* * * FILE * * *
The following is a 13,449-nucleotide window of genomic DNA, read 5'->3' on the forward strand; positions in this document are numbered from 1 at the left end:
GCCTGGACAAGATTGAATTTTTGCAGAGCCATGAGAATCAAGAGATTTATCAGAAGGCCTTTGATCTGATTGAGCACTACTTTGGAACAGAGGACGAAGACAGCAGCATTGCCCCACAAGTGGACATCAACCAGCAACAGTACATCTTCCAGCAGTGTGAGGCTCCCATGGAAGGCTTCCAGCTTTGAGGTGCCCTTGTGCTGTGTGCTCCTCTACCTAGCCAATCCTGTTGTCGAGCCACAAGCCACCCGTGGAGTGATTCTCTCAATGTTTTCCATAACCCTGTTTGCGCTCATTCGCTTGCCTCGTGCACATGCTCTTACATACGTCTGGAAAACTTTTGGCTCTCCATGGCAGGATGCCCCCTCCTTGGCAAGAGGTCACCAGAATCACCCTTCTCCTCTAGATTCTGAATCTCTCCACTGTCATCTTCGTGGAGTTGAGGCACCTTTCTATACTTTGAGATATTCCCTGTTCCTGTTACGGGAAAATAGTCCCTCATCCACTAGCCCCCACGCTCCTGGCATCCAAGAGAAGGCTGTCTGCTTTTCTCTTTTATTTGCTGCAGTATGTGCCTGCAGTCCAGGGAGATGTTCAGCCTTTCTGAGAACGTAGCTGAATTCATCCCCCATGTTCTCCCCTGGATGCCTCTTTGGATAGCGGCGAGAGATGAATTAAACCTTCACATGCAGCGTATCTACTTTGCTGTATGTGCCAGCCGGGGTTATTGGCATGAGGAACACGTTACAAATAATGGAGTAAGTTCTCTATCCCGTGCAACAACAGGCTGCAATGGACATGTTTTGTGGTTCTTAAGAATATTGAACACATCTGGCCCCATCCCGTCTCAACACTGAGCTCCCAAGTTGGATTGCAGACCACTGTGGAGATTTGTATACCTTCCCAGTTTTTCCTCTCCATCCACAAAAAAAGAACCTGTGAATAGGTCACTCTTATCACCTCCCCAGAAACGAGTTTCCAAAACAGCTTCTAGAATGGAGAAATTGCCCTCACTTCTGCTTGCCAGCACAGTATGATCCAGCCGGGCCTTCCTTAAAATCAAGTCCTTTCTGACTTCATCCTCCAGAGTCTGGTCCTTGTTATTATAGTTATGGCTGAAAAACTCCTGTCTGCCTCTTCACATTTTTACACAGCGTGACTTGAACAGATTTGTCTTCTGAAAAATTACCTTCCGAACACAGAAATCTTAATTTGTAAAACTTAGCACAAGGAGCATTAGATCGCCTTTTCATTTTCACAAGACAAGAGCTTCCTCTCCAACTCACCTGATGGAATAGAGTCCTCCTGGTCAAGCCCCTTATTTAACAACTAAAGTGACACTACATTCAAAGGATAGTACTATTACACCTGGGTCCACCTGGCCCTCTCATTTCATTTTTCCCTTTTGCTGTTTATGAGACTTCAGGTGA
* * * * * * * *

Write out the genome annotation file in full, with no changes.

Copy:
The following is a 13,449-nucleotide window of genomic DNA, read 5'->3' on the forward strand; positions in this document are numbered from 1 at the left end:
GCCTGGACAAGATTGAATTTTTGCAGAGCCATGAGAATCAAGAGATTTATCAGAAGGCCTTTGATCTGATTGAGCACTACTTTGGAACAGAGGACGAAGACAGCAGCATTGCCCCACAAGTGGACATCAACCAGCAACAGTACATCTTCCAGCAGTGTGAGGCTCCCATGGAAGGCTTCCAGCTTTGAGGTGCCCTTGTGCTGTGTGCTCCTCTACCTAGCCAATCCTGTTGTCGAGCCACAAGCCACCCGTGGAGTGATTCTCTCAATGTTTTCCATAACCCTGTTTGCGCTCATTCGCTTGCCTCGTGCACATGCTCTTACATACGTCTGGAAAACTTTTGGCTCTCCATGGCAGGATGCCCCCTCCTTGGCAAGAGGTCACCAGAATCACCCTTCTCCTCTAGATTCTGAATCTCTCCACTGTCATCTTCGTGGAGTTGAGGCACCTTTCTATACTTTGAGATATTCCCTGTTCCTGTTACGGGAAAATAGTCCCTCATCCACTAGCCCCCACGCTCCTGGCATCCAAGAGAAGGCTGTCTGCTTTTCTCTTTTATTTGCTGCAGTATGTGCCTGCAGTCCAGGGAGATGTTCAGCCTTTCTGAGAACGTAGCTGAATTCATCCCCCATGTTCTCCCCTGGATGCCTCTTTGGATAGCGGCGAGAGATGAATTAAACCTTCACATGCAGCGTATCTACTTTGCTGTATGTGCCAGCCGGGGTTATTGGCATGAGGAACACGTTACAAATAATGGAGTAAGTTCTCTATCCCGTGCAACAACAGGCTGCAATGGACATGTTTTGTGGTTCTTAAGAATATTGAACACATCTGGCCCCATCCCGTCTCAACACTGAGCTCCCAAGTTGGATTGCAGACCACTGTGGAGATTTGTATACCTTCCCAGTTTTTCCTCTCCATCCACAAAAAAAGAACCTGTGAATAGGTCACTCTTATCACCTCCCCAGAAACGAGTTTCCAAAACAGCTTCTAGAATGGAGAAATTGCCCTCACTTCTGCTTGCCAGCACAGTATGATCCAGCCGGGCCTTCCTTAAAATCAAGTCCTTTCTGACTTCATCCTCCAGAGTCTGGTCCTTGTTATTATAGTTATGGCTGAAAAACTCCTGTCTGCCTCTTCACATTTTTACACAGCGTGACTTGAACAGATTTGTCTTCTGAAAAATTACCTTCCGAACACAGAAATCTTAATTTGTAAAACTTAGCACAAGGAGCATTAGATCGCCTTTTCATTTTCACAAGACAAGAGCTTCCTCTCCAACTCACCTGATGGAATAGAGTCCTCCTGGTCAAGCCCCTTATTTAACAACTAAAGTGACACTACATTCAAAGGATAGTACTATTACACCTGGGTCCACCTGGCCCTCTCATTTCATTTTTCCCTTTTGCTGTTTATGAGACTTCAGGTGA